Payday 2 had the right idea at the start. It’s predecessor let you do nothing but shooting down so many SWAT officers that you could probably earn more money by selling their radios than what your score was worth, but Payday 2 offers a bit more than that. This time around you are actually busy stealing things rather than just committing genocide. Like a pleasant park it was filled with openness, freshness, joy and dead bodies, but because Overkill decided to apply it’s namesake to their financial policies It is now like a park in Tsjernobyl: but a ghost of it’s former glory.
A ghost with loads of money, I hope that makes it up for them.

If you want to know more about recent developments between Payday 2 and the community, in the video below I and Silverain explain it to you

Jason Silverain here, I just want to expand on this since the video OverKill released the rewards for the Completely Overkill Pack which turned out to be a limited edition safe and drill with a random weapon skin out of a possible 25. These skins could not be traded, sold or gifted making it quite likely to get a skin you would never use and not be able to get rid of it or obtain one you want. You also got 7 free previously released DLC but if you had bought them already you didn't get an additional copy and in fact you didn't get anything other than the skin so they were punishing people for purchasing the DLC before this was announced. In addition this gets even worse as by doing this if people attempt to refund the Completely Overkill Pack would have the DLC removed from the game also even if they had bought them separately and these would not be refunded. Remember the Completely Overkill Pack was sold for £20 and the existing drills cost £2.60 so you can imagine people felt pretty left ripped off.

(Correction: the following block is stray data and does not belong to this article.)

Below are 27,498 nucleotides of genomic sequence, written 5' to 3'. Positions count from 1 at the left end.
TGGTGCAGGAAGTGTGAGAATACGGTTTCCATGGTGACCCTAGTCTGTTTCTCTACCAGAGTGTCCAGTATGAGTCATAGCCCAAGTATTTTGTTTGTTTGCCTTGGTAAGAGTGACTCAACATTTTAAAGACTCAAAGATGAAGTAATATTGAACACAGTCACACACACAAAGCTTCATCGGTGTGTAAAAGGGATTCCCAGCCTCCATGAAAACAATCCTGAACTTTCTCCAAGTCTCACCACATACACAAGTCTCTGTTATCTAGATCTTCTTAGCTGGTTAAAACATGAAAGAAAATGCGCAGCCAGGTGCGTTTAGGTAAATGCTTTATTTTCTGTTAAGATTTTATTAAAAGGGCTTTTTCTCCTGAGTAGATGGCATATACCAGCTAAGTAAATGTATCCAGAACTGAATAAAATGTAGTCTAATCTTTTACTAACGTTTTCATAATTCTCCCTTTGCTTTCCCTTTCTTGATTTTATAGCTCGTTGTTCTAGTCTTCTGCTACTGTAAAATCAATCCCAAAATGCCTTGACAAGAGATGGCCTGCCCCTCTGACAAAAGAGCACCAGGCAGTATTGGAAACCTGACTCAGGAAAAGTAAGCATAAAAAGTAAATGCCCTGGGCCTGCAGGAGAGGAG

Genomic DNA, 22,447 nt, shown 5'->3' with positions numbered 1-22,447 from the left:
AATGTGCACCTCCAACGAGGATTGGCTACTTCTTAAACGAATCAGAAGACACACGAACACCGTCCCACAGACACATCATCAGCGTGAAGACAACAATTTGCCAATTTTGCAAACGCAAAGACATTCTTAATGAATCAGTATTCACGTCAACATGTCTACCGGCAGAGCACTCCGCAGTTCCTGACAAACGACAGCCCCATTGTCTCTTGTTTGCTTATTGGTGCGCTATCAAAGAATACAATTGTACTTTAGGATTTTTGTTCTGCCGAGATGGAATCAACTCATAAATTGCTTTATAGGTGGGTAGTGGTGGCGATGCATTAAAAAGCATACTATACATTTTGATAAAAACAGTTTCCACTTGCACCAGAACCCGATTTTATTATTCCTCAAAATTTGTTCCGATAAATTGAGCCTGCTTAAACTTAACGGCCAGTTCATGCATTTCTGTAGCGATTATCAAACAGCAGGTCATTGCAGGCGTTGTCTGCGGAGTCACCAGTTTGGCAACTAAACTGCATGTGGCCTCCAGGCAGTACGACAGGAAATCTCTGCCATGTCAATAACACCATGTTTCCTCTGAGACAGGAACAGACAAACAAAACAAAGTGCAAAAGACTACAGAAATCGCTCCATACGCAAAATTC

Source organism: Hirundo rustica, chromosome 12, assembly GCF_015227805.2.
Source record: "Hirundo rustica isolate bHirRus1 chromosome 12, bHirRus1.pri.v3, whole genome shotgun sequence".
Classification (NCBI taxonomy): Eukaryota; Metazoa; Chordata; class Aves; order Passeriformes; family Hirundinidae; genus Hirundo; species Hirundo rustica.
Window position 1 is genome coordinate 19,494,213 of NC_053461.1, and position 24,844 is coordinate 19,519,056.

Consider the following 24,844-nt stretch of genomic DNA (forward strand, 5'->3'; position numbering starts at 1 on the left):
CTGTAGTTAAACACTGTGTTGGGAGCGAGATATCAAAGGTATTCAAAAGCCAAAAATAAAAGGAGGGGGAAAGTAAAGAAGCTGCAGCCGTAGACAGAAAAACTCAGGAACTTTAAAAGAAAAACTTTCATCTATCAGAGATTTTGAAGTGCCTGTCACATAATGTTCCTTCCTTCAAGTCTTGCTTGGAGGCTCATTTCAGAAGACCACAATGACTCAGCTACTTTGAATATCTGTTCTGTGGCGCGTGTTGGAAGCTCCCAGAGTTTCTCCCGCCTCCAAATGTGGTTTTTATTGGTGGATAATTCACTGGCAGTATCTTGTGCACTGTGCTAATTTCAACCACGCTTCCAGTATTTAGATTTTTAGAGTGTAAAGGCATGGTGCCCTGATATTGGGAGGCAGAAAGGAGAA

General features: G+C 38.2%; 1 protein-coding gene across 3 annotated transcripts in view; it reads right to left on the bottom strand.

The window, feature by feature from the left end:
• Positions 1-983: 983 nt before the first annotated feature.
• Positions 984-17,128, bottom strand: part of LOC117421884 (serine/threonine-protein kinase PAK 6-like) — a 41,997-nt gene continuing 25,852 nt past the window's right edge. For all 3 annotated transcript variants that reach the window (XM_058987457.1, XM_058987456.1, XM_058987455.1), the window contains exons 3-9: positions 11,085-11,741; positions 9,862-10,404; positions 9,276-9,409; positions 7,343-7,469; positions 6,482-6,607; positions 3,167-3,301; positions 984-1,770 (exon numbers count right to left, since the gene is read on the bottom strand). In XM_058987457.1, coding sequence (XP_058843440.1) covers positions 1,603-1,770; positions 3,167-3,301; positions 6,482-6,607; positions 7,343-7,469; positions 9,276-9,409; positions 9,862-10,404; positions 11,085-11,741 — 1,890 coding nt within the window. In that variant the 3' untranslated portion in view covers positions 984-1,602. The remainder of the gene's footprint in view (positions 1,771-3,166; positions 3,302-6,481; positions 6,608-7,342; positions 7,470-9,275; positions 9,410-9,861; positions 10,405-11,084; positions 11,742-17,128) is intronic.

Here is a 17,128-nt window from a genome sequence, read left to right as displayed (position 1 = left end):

The volunteer steam form moderators tired of taking the brunt of the community anger for Overkill while understanding and in some cases agreeing with the community went on strike. 
All of this has finally gotten through to Overkill and they have issued a public apology with some explanations to some concerns. However it should be considered that Overkill have proven themselves untrustworthy to a degree so the community are seeing if they will actually take actions to back up their words as to many this just seems like a hollow Public Relations statement since nothing will be done about the micro-transactions..if you want more information I recommend keeping up to date with TuffCookies post on the issue.
It should also be mentioned that Overkill has been attempting to improve relations through some of the free heists and the new free character and perk deck, it seems they are listening to some of the community feedback but it maybe some time until we can determine if they are actually genuine about trying to make amends or if they are trying to repair their reputation just enough that it won't damage the release of their next title.